If there’s a keyword for this issue. It’s “Release.” As Stephen Angell points out in his report here, “release” has had an honorable heritage in the Quasker glossary, mainly referring either to the sending of a Friend (or Friends) on some mission on behalf of their home monthly or yearly meeting; or since the introduction of pastors in many yearly meetings, the “release” of a Friend to do fulltime pastoral/ministerial work.
The unprogrammed Friend’s “release” is usually project or goal-oriented, and concludes when complete. The pastor’s “release” is more like a “regular” job, with a salary, and can become a career. Either way, it denotes an honorable role in Quaker service.
But this past summer, “release” suddenly came to mean something else: the involuntary departure of a meeting from a yearly meeting; more plainly, expulsion which dare not speak its name.
Meetings were abruptly “released”/expelled in yearly meet-ings at both ends of the U. S. And not silently either. There was pushback in both places, in one case with a definite result; in the other, the outcome is still unsettled as we go to press.
And as these and similar situations play themselves out, we want to lodge a protest with the committees of Elders and other weighties who feel the Reputation of Truth rests in their hands: Cut it Out.
We don’t mean quit doing your job. We mean STOP corrupting perfectly good Quaker words to try to hide the hard parts of it. If you have a tough situation to sort out, eat your bowls of Big Quaker oatmeal, then get up and go do it: But leave “Release” alone. Don’t turn it into some tacky euphemism for unpleasant deeds that sometimes have to be done. “Disownment,” for instance, is still available, right there on the shelf where somebody hid it a couple generations ago. Pick it up and dust it off if you have to. It still works.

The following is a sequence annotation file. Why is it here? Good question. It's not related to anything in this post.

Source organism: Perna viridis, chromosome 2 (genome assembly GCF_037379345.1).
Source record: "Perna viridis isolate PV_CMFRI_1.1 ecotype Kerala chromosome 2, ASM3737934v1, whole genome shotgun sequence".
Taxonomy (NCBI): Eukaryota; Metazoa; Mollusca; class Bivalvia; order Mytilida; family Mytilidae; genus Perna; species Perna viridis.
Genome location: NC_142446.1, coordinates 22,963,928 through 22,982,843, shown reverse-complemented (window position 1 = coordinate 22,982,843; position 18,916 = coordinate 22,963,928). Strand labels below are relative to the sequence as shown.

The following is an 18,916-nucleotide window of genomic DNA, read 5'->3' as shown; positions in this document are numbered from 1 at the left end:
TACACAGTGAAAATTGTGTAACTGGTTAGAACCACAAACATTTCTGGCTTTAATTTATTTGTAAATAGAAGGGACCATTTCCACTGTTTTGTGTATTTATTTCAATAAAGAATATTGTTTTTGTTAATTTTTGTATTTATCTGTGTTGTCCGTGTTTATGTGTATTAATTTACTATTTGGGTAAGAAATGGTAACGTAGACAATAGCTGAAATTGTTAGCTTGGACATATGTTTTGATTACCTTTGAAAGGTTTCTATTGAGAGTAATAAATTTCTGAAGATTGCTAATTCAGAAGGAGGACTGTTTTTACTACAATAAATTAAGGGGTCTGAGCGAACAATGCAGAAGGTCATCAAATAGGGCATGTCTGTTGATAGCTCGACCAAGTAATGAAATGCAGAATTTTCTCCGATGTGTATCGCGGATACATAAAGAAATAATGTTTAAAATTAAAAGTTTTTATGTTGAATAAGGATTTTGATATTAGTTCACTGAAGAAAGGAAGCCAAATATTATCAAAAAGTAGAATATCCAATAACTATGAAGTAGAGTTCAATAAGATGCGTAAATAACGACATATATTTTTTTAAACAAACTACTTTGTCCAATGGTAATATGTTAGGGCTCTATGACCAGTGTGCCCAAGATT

As we have said before, these substantial, journalistic-seeming reports are not our usual fare. But in both situations, theological issues and disputes are directly at stake, even preeminently so from some perspectives. And that is our field. Also in both cases, no other publication is tracking them incomparable detail. So even these limited efforts are more than nothing.
Fortunately, our more familiar haunts are also visited here: intriguing essays, like Isaac May’s examination of the Friends Committee on Outworld Relations; and reviews, dealing with publications from an original look at Quakerism’s lost “Zion tradition” to a novel about Mary Dyer, plus a guide to finding balance as Friends undertake to build sustainable personal and community life.
And one more thing: a correction: In our last Introductory note, we declared Quaker Theology #26 the longest in our sixteen-year history.
Not so. Issue #24, Winter-Spring 2014, was several pages longer.
We regret the error.
– Chuck Fager